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April 2018 – Advocacy Update


April 2018 – Friends Advocacy Update, by Board President David Raskin

The U.S. Department of Interior decision to fast-track drilling leases for the Coastal Plain of the Arctic Refuge has spurred considerable efforts to counter this disastrous decision. Planning and strategy meetings were hosted by the Alaska Wilderness League in Washington, DC in February, and further meetings were held in Anchorage on March 29. Alaska Friends provided some financial support to this meeting. Major efforts to save the Coastal Plain are being organized across the nation. Social media campaigns are being developed to educate the public and convince the oil industry to refrain from bidding on leases. Also, there have been discussions about litigation to halt this abominable development after 40 years of success in defeating such efforts.

The nine conservation organizations that filed suit in federal court on January 31, 2018 to stop the Department of Interior (DOI) land trade to construct a road through the biological heart of the Izembek Refuge Wilderness decided not to oppose intervenors who support the DOI in the lawsuit. These include Aleutians East Borough, King Cove Corporation, City of King Cove, Agdaagux Tribe, Native Village of Belkofski and State of Alaska. Our attorneys at Trustees for Alaska continue to monitor developments and represent our interests in the federal court. We are optimistic that we will eventually prevail to stop the dismantling of the Wilderness Act and the desecration of the heart of the Izembek Wilderness.

We have not seen any new action by the State of Alaska to to reduce predators in the refuges. We are working with the conservation coalition to stop any effort to interfere with the natural balance and diversity of wildlife populations on our refuges.

The Federal Highway Administration (FWHA) in cooperation with the Alaska Department of Transportation and Public Facilities (DOT&PF) has prepared the Final Environmental Impact Statement (EIS) and Final Section 4(f) Evaluation for the Sterling Highway MP 45-60 Project. It included the following statement:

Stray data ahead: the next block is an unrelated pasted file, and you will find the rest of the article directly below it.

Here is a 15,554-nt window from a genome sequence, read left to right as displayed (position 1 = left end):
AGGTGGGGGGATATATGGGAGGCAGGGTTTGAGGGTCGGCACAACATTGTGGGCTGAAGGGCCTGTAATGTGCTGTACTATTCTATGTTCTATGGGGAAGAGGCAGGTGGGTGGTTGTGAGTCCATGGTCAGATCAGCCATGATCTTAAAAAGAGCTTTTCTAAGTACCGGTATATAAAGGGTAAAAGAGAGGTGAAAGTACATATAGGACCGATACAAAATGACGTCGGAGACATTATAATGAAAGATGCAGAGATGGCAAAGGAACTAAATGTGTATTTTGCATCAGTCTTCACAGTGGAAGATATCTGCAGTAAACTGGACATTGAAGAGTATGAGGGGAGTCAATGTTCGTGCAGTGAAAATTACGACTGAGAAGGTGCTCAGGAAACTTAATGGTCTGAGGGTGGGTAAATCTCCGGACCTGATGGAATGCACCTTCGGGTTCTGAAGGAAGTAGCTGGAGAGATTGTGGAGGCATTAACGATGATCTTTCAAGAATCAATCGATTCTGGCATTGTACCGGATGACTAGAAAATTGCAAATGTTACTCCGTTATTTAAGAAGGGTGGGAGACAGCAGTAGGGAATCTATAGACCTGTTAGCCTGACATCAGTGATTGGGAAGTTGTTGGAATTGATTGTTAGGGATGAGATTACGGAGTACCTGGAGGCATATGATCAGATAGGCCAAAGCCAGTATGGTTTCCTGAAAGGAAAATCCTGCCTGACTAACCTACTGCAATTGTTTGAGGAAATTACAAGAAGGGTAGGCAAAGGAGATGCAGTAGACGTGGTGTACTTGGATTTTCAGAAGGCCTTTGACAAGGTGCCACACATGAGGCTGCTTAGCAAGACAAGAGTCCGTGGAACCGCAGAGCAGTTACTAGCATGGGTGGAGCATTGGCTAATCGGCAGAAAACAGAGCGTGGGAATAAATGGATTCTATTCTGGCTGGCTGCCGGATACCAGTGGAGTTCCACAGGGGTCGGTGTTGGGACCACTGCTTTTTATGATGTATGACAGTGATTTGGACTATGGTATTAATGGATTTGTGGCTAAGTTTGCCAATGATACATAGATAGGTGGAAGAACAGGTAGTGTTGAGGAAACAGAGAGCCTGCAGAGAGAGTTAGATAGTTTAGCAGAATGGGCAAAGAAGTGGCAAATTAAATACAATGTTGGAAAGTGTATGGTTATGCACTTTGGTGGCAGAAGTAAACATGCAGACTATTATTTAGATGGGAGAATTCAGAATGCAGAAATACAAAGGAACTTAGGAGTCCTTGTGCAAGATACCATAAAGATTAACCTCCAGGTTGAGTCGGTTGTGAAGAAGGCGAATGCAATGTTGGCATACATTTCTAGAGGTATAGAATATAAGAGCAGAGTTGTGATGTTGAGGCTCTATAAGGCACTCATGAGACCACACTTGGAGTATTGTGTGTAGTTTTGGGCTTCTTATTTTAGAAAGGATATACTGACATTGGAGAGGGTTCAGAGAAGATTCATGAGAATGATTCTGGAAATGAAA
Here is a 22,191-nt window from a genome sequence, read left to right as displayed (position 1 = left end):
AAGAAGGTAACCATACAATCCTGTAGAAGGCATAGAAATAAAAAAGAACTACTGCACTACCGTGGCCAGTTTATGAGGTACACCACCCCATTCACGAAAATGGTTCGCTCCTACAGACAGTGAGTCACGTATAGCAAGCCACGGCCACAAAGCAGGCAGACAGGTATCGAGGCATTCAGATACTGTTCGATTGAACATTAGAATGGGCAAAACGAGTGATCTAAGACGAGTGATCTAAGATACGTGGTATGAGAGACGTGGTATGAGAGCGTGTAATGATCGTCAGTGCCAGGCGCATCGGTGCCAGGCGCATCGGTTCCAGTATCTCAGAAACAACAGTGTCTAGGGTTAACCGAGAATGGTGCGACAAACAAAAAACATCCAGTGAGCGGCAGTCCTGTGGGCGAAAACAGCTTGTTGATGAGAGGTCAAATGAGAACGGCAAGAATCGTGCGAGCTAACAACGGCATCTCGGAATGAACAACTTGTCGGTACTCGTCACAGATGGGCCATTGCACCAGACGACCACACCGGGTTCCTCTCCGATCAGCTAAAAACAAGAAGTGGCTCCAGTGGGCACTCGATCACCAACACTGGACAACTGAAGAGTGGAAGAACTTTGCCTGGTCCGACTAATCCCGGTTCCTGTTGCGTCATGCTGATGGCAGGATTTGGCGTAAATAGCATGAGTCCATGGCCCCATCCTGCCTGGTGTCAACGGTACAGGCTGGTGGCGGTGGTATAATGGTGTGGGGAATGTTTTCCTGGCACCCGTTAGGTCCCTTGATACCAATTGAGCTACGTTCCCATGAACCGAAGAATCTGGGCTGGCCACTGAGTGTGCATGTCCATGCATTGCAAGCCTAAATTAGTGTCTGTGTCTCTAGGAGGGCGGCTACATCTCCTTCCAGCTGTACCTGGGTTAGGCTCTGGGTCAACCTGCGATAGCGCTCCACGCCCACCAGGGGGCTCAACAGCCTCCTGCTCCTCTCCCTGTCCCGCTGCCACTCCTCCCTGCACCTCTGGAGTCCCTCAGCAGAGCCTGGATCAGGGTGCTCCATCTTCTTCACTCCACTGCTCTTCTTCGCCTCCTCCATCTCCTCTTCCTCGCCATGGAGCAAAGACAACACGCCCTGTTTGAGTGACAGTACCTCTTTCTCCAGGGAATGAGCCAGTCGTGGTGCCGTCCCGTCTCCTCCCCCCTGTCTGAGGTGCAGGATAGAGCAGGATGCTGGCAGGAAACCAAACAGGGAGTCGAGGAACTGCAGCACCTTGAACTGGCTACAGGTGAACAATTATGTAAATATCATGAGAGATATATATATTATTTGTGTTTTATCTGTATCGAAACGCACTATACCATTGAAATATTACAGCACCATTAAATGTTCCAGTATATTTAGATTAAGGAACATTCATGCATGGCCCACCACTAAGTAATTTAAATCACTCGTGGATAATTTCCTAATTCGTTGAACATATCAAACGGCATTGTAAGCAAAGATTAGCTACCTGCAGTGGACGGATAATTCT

An important issue for this project is the effect to Federal Wilderness land. The process to approve a transportation corridor through designated Wilderness requires Presidential review and recommendation and Congressional approval. However, the Russian River Land Act (Public Law 107-362, signed by the President in 2002) allows CIRI and the KNWR to exchange lands in this area. In 2017, the U.S. Department of the Interior informed FHWA that it would undertake a land exchange that would remove KNWR land status and Federally designated Wilderness status in a portion of KNWR if the Juneau Creek Alternative were selected. Such a land trade would reduce refuge impacts and eliminate Wilderness impacts of the Juneau Creek Alternative. FHWA considers the land exchange reasonably foreseeable and has evaluated this scenario in Section 3.27 (Cumulative Impacts). See Section 2.6.5 and Section 3.27.4 of the EIS for additional detail.

We are concerned about the removal of wilderness protection from federally-designated land in the Kenai National Wildlife Refuge to accommodate this proposed road construction. If you would like to submit comments, the Final EIS can be viewed at www.sterlinghighway.net

View 2015 Comments on the Sterling Highway Milepost 45 to 60 Project Draft Supplemental Environmental Impact Statement


If you would like to help with these efforts,
please contact David Raskin (davidcraskin@gmail.com)
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March 2018 – Advocacy Update


March 2018 – Friends Advocacy Update, by Board President David Raskin

The U.S. Department of Interior has placed drilling in the Coastal Plain of the Arctic Refuge on the fast track. Deputy Interior Secretary David Bernhardt and Assistant Interior Secretary Joe Balash held closed-door meetings in Fairbanks and Anchorage to promote leasing and drilling in the Refuge. They have stated a goal of selling leases by 2019. These moves are strongly opposed by conservation organizations and many Alaska residents.

The Gwich’n people will be severely impacted by proposed industrialization of the Coastal Plain. Many describe this as a moral issue that violates their lifestyle and historical dependence on the caribou herd that uses the Coastal Plain to calve and raise their young. Opponents to the proposed drilling staged public demonstrations to express their concerns. Opposition to the government and the Alaska congressional delegation is spearheaded by a national coalition of conservation organizations. Planning and strategy meetings were hosted by the Alaska Wilderness League in Washington, DC last month, and further meetings will be held in Anchorage on March 28-29. This major effort to save the Coastal Plain is being organized across the nation.